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Article published February 13, 2009

Viability plan sure to affect Jeep workers
Report to feds needed to secure $3B more in loans

Workers at Chrysler LLC's Toledo Jeep Assembly complex must feel as though they've signed up to take life on a "pass/fail" basis.

Their employer must submit a plan by Tuesday on how it intends to stay in business with the help of another big government loan. Meanwhile, at least one prominent analyst is suggesting one of the company's two Jeep plants in Toledo could disappear altogether.

Haig Stoddard, a respected automotive analyst with IHS Global Insight in suburban Detroit, suggested this month that Chrysler could, among other actions to reduce its underutilized production capacity, consolidate its two Jeep assembly plants in Toledo into one.

It was one of several scenarios the analyst said Chrysler might pursue to further shrink its manufacturing footprint, including the elimination of shifts or the shutdown of other plants in its inventory.

Chrysler officials said yesterday that plant closings won't be part of the company's submission to the government in its efforts to secure an additional $3 billion in loans. The automaker has one Toledo plant making Jeep Libertys and Dodge Nitros and another plant, consisting of four factories, making Jeep Wranglers.

"Viability plans" from both Chrysler and General Motors Corp. - the detailed business plans that are to guide the company back to profitability and the repayment of billions in federal loans - must be turned in to the government by Tuesday as a condition for previous and future federal loans each company received.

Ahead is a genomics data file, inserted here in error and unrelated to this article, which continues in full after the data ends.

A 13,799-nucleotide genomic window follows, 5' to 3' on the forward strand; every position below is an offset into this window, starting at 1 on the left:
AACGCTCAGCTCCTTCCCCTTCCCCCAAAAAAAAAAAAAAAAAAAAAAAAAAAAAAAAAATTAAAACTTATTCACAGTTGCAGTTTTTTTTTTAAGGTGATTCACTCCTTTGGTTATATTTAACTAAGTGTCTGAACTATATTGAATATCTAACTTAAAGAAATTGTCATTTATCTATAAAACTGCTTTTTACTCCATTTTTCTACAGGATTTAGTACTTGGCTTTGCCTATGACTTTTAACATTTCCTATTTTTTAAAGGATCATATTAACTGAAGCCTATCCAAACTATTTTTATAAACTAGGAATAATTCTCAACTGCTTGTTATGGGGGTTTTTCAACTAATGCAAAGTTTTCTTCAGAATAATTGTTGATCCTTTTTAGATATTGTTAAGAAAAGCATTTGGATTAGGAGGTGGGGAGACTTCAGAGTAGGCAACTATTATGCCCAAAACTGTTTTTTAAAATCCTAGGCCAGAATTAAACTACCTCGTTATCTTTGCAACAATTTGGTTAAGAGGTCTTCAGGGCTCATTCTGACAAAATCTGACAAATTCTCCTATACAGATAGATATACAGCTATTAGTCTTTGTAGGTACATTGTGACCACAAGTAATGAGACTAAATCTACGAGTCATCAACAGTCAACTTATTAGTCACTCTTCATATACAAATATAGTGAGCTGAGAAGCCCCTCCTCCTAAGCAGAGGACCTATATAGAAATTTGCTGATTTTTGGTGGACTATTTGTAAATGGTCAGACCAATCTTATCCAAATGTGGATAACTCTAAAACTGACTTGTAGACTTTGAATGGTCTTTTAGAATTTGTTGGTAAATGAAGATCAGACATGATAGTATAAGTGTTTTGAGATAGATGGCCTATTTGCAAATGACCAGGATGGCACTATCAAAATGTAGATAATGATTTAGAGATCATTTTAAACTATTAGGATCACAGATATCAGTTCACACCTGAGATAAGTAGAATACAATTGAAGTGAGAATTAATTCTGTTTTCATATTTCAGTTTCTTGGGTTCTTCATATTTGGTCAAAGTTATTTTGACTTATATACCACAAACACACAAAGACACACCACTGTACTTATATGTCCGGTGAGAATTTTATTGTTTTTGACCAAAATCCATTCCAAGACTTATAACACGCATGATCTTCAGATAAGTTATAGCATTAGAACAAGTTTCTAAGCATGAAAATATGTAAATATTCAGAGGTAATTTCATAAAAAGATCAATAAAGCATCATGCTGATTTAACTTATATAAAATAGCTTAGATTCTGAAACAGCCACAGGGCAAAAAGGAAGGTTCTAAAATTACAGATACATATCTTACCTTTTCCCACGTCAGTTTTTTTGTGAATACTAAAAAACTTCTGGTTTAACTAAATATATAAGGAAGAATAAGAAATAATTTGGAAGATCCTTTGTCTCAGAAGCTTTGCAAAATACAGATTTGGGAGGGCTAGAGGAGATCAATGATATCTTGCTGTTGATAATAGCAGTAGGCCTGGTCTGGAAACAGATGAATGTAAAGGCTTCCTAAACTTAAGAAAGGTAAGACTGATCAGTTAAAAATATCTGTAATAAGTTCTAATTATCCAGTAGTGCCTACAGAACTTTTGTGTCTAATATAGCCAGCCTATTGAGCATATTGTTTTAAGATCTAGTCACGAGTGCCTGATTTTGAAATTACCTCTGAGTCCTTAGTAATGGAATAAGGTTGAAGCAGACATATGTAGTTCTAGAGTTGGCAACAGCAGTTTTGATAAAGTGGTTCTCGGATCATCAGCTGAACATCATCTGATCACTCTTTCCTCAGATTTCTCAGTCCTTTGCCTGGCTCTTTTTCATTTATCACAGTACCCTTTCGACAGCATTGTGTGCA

Speaking to the Chicago Economic Club yesterday, Jim Press, Chrysler's vice chairman and president, said the automaker - along with the industry as a whole - "is being forced to rethink everything."

"The good news," Mr. Press said, "is that this is also the opportunity to fix a lot of things that should have been fixed a long time ago."

Chrysler has reduced its production capacity by 30 percent, or 1.3 million vehicles, and reduced its employment by 32,000, or 36 percent of its 2007 work force, he said.

In 2008, the company cut two of the three shifts at the Liberty and Nitro plant and laid off other employees at its Wrangler factory in Toledo.

"I think we're going to see a lot of announcements [in the next few days] on what's going on with their plan," said David Cole, director of the Center for Automotive Research.

Chrysler and GM, both of which received billions in taxpayer loans in December and are asking for more, "are very serious about what they're doing," he said.

"They're both going after their structural costs of production with a vengeance," he said.

Mr. Cole said the two Jeep plants feasibly could be combined, but doing so would involve tremendous capital investment if the product lineup remained unchanged. The Liberty and Nitro, as unibody vehicles, are assembled in a different fashion than the Wrangler, which is a body-on-frame vehicle.

Meanwhile, Chrysler officials this week have been seeking up to 175 volunteers at Toledo Jeep to take a voluntary three-week layoff beginning Monday, company spokesman Max Gates said.

If they are unsuccessful, those with the least seniority will be laid off on an involuntary basis, Mr. Gates said.

Officials with United Auto Workers Local 12 could not be reached for comment. --
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